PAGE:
Since the 1990s and still today, two thirds of all immigrants to Germany originate from European Countries of which many are EU member states – at present mainly from Poland, Romania and Bulgaria. Other, numerically smaller immigrant groups today are highly skilled professionals, students, Jewish immigrants from former Soviet Union countries, refugees and an unknown number of undocumented immigrants [3, 13]. At the end of 2014, around 7.2 million foreign nationals lived in Germany, constituting 8.9 % of the total population. The most frequent foreign nationalities were Turkish (approx. 1.5 million), Polish (approx. 670,000) and Italian (approx. 570,000). Of all foreign nationals, 1.3 million (or 1.7 % of the total population) did not migrate themselves, but were born in Germany to parents who migrated or who had a foreign nationality. Another 9.1 million German nationals had a migration background as they migrated to Germany and acquired the German nationality or were born to parents who migrated to Germany. Considering both German nationals and foreign nationals with migration background the number added up to 16.4 million (20.3 % of the total population) in 2014. Individuals with migration background can be grouped according to their (or their parents’) countries of origin: people from the former recruitment countries (mainly from Turkey and Italy) constitute the largest group of 5.9 million (36 %), followed by 4.2 million ethnic German resettlers (mainly from Kazakhstan and the Russian Federation) (26 %) and 2.6 million from member countries of the European Union (16 %). The share of persons with migration background is particularly high among children and persons younger than 20 years (32 %) as well as among young and middle-aged adults (25 % of all adults aged 20 to 45 years) [14, 15].

Germany has been receiving immigrants for many decades. Still, the German integration policy is generally considered to be exclusionist and as such distinguished from more multicultural, assimilatory or pluralist immigration policies [16]. It has, for decades, been characterized by the absence of political efforts to actively foster the societal and political integration of immigrants. Questions of immigration were addressed in executive regulations and not governed by legislative decision. Immigrant workers, refugees and asylum seekers were considered as temporary guests who would – sooner or later – return to their countries of origin. Politically, neither integration nor their naturalization was intended [17]. With regard to naturalization, ethnic German resettlers constitute an exception. They received the German nationality on arrival. The report of the commission on migration published in 2001 is often considered as the turning point in the German immigration policy. Within a few years, the citizenship and naturalization law has been changed, facilitating naturalization and the acquisition of the German nationality for children born to foreign parents with a regular status and at least 8 years of residence in Germany (from ius sanguinis to ius soli). Finally, a new immigration act was introduced in 2005. It reorganized the immigration law and introduced integration and language courses [3, 18].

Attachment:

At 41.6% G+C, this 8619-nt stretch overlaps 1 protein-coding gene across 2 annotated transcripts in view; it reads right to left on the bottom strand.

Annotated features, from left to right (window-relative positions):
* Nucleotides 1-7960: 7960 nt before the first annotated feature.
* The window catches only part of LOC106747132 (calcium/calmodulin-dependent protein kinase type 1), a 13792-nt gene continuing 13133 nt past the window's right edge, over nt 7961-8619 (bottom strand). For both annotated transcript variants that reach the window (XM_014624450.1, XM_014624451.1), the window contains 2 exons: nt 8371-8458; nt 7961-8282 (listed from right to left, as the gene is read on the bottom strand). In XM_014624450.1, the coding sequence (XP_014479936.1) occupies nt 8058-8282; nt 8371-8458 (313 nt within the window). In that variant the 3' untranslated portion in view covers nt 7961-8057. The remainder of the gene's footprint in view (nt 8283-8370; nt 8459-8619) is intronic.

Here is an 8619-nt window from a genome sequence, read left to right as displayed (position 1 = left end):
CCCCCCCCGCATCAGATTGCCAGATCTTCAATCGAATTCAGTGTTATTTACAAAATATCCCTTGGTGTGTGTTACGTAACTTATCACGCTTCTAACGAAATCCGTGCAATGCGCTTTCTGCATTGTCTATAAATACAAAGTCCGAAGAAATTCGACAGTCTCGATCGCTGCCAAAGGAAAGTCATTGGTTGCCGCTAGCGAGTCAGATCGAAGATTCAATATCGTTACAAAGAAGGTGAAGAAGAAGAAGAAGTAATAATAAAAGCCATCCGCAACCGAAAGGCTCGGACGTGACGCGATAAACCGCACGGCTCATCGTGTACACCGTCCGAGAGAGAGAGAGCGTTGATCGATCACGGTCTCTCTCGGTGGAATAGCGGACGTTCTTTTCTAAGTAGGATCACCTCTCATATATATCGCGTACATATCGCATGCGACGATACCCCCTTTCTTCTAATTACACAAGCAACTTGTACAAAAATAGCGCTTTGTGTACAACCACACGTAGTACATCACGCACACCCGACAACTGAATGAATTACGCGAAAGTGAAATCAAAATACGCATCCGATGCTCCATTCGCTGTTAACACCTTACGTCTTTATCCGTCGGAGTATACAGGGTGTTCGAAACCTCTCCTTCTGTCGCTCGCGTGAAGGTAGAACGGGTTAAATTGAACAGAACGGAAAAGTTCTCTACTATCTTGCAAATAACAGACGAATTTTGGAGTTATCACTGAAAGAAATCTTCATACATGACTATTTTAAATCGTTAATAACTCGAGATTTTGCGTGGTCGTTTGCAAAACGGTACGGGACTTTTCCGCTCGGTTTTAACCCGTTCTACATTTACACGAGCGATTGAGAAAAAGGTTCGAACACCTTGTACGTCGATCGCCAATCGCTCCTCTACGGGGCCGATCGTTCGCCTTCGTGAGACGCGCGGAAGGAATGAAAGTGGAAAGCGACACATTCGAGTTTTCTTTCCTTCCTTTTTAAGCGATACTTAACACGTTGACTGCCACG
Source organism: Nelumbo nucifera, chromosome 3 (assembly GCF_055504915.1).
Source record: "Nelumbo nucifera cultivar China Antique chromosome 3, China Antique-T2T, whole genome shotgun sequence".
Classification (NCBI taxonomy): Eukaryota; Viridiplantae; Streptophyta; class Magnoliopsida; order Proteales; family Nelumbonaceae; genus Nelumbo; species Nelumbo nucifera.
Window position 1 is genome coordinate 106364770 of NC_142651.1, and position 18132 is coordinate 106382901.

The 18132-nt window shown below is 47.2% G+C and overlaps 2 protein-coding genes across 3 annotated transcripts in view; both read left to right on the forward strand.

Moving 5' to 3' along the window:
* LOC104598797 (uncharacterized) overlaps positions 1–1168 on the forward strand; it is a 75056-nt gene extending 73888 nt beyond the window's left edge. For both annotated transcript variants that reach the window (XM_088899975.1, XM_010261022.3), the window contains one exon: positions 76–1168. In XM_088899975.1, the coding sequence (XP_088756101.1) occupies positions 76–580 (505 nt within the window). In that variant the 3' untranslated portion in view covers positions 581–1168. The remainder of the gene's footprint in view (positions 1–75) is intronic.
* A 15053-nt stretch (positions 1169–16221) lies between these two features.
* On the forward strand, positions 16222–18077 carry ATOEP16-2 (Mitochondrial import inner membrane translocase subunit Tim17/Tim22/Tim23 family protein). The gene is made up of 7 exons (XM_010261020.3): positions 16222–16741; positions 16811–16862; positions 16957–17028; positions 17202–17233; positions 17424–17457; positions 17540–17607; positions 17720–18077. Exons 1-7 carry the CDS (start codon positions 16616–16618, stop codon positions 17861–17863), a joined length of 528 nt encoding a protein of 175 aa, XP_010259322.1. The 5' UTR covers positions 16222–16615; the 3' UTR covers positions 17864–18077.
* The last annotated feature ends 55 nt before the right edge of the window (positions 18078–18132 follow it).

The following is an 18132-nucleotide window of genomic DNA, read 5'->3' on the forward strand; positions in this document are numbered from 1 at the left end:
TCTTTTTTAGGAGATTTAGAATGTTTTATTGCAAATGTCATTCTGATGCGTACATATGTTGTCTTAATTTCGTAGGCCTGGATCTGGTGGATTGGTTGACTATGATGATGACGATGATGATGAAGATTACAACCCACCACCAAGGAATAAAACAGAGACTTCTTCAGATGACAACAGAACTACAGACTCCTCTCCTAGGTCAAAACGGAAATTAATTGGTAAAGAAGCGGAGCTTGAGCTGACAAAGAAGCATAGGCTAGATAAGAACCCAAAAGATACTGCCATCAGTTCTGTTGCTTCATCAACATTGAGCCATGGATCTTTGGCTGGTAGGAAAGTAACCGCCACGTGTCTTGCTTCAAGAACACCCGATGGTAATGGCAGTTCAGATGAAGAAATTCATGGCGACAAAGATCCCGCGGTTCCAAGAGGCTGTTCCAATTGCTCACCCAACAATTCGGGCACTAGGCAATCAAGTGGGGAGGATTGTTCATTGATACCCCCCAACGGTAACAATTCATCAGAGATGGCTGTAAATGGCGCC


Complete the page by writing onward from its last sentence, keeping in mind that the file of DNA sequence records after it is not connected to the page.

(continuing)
Until 1980, less than 50,000 individuals claimed asylum in Germany every year. From the 1980s onwards, the migration of asylum seekers to West Germany (and later on to the reunified Germany) increased and reached its intermediate peak in 1992 during the Yugoslav Wars (1991–2001) with nearly 440,000 asylum claims (mainly by refugees from ex-Yugoslavia). Due to new legislation and the amendment of Article 16 of the German Basic Law in 1993 the number of asylum seekers decreased steadily. The new regulation defined “safe countries of origin” and “safe third countries” from where refugee migration to Germany became nearly legally impossible [19]. In consequence, the number of asylum claims decreased and remained comparatively low until 2012, but increased in some South European countries adjacent to the Mediterranean Sea [20]. In 2015, with the war in Syria and political and economic instability in many other countries, the number reached a new peak with around 477,000 claims. On average, between 30 and 60 % of asylum claims have been rejected in the last decade, putting these asylum seekers at the risk of expulsion [19]. The actual number of refugees and asylum seekers already staying in Germany is supposed to be considerably higher than the number of claims suggests. More than one million have been registered when entering Germany in the last year (2015), but not all of them have claimed asylum so far [21]. The asylum seekers’ countries of origin changes in accordance with global political developments. Half of the newly registered asylum seekers come from Syria, Iraq, Afghanistan and Eritrea [19].

This brief overview of migration to Germany in the past 70 years shows the multitude of countries of origin and reasons for migration as well as the differences in duration of stay. An important conclusion is that immigrants are a heterogeneous population group in many respects. This basic fact is often overlooked when addressing immigrants’ health and health-related needs in epidemiological research.

Routine data and epidemiological research on migration and health

Methods and limitations